We live in an era of the invisible. Despite all the boasting of empowerment, despite laws forged to ensure equality, I can’t help but feel we’re minting more invisible people than ever before.
The illegal immigrant. The single dad. The shy kid in class. The homeless. The old lady in the nursing home whose only crime is she got too slow for the rest of the world. The guy who put in ten good years in the office only to one day clean out his desk against his will and vanish into the ether.
We take people made in the Imago Dei and stick them in front of a computer in a vast array of cubicles and this becomes their life for half a day. And when The Big Cheese phones in from his yacht the day after the stock tanks, someone like Ann finds herself looking for another job at yet another company that could care less that she sewed her own costume for Halloween just to give a thrill to the kids who came in with dad to some podunk electronics store.
In the not-so-distant past, companies used to have Personnel departments. Now they have Human Resource departments. From Person to Resource. I don’t know about you, but I prefer to be a person rather than a resource. When I hear a term like “human resource,” I can’t help but think Soylent Green.
Former GE honcho Jack Welch, who seemed to make a career out of being as visible as possible, did a great Darwinian disservice to employees everywhere by reducing even the impersonal human resource into human capital, like so many $20 bills (used to light his cigars after a fine day of downsizing what used to be known as people, I guess). Folks like Jack render people invisible with a snap of their fingers and a drag on their Cuban.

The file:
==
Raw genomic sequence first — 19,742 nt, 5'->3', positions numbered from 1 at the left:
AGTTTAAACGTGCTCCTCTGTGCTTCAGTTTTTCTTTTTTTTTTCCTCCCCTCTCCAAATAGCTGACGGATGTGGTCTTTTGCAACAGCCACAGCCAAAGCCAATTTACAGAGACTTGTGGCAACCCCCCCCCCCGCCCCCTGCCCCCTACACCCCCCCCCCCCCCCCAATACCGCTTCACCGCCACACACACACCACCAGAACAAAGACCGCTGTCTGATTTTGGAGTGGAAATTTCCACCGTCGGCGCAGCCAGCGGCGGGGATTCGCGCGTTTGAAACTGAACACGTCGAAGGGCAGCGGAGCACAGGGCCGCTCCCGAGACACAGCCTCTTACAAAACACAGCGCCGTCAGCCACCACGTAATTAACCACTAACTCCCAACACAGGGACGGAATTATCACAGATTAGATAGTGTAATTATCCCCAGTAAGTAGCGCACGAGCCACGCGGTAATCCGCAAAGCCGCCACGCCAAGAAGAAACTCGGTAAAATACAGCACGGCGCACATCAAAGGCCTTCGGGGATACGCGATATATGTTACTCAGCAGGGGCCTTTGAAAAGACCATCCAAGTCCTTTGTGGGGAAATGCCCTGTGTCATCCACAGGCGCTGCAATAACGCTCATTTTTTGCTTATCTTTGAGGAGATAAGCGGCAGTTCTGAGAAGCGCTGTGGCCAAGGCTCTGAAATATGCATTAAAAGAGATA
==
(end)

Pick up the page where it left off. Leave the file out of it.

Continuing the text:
But corporate bigwigs aren’t the only ones who can’t see. Ordinary Joes like us do it, too. You won’t confuse Taco Bell or McDonalds with Le Bernardin or The French Laundry, but even in a fast food joint, we all too easily look right through someone with an 80 IQ and no means.
Jesus said this:
“The kingdom of heaven may be compared to a king who gave a wedding feast for his son, and sent his servants to call those who were invited to the wedding feast, but they would not come. Again he sent other servants, saying, ‘Tell those who are invited, See, I have prepared my dinner, my oxen and my fat calves have been slaughtered, and everything is ready. Come to the wedding feast.’ But they paid no attention and went off, one to his farm, another to his business, while the rest seized his servants, treated them shamefully, and killed them. The king was angry, and he sent his troops and destroyed those murderers and burned their city. Then he said to his servants, ‘The wedding feast is ready, but those invited were not worthy. Go therefore to the main roads and invite to the wedding feast as many as you find.’ And those servants went out into the roads and gathered all whom they found, both bad and good. So the wedding hall was filled with guests.”
We’re surrounded by invisible people, but God calls us to go out into the highways and byways, to look hard for them, to find them wherever they might be found.
You see, as Christians, you and I are invisible, too. We’re invisible because we died at the cross, so we no longer live, but the very visible Christ lives in us (if we’re living for Him). So we’re uniquely geared to understand the invisible of the world. And the Lord would have us perpetually seek them out.
The invisible might be the Down Syndrome mop-wielder or she might be the salesperson who caught a couple bad breaks. The Holy Spirit will let us know just who’s invisible if we depend on Him to show us. He wants to show us. We just need to be listening to Him.
Because in His eyes, no one is invisible.